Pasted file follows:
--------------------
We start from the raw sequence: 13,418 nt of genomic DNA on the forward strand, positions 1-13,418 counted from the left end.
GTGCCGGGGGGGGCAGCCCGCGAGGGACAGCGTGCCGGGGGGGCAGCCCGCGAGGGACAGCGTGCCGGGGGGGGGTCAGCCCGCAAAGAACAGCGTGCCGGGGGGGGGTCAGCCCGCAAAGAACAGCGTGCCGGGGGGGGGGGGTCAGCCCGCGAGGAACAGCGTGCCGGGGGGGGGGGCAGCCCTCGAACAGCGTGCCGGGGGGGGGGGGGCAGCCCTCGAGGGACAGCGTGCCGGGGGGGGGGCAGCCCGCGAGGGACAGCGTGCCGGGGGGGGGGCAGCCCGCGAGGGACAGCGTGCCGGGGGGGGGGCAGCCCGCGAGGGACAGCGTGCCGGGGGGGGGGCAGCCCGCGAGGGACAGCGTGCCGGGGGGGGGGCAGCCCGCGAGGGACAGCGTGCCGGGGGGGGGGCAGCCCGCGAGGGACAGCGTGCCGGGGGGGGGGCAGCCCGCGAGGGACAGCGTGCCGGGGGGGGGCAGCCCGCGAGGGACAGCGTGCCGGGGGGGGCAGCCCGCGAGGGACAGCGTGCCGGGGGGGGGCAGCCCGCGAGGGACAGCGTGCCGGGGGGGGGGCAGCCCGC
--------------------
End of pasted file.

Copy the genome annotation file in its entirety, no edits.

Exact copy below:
We start from the raw sequence: 13,418 nt of genomic DNA on the forward strand, positions 1-13,418 counted from the left end.
GTGCCGGGGGGGGCAGCCCGCGAGGGACAGCGTGCCGGGGGGGCAGCCCGCGAGGGACAGCGTGCCGGGGGGGGGTCAGCCCGCAAAGAACAGCGTGCCGGGGGGGGGTCAGCCCGCAAAGAACAGCGTGCCGGGGGGGGGGGGTCAGCCCGCGAGGAACAGCGTGCCGGGGGGGGGGGCAGCCCTCGAACAGCGTGCCGGGGGGGGGGGGGCAGCCCTCGAGGGACAGCGTGCCGGGGGGGGGGCAGCCCGCGAGGGACAGCGTGCCGGGGGGGGGGCAGCCCGCGAGGGACAGCGTGCCGGGGGGGGGGCAGCCCGCGAGGGACAGCGTGCCGGGGGGGGGGCAGCCCGCGAGGGACAGCGTGCCGGGGGGGGGGCAGCCCGCGAGGGACAGCGTGCCGGGGGGGGGGCAGCCCGCGAGGGACAGCGTGCCGGGGGGGGGGCAGCCCGCGAGGGACAGCGTGCCGGGGGGGGGCAGCCCGCGAGGGACAGCGTGCCGGGGGGGGCAGCCCGCGAGGGACAGCGTGCCGGGGGGGGGCAGCCCGCGAGGGACAGCGTGCCGGGGGGGGGGCAGCCCGC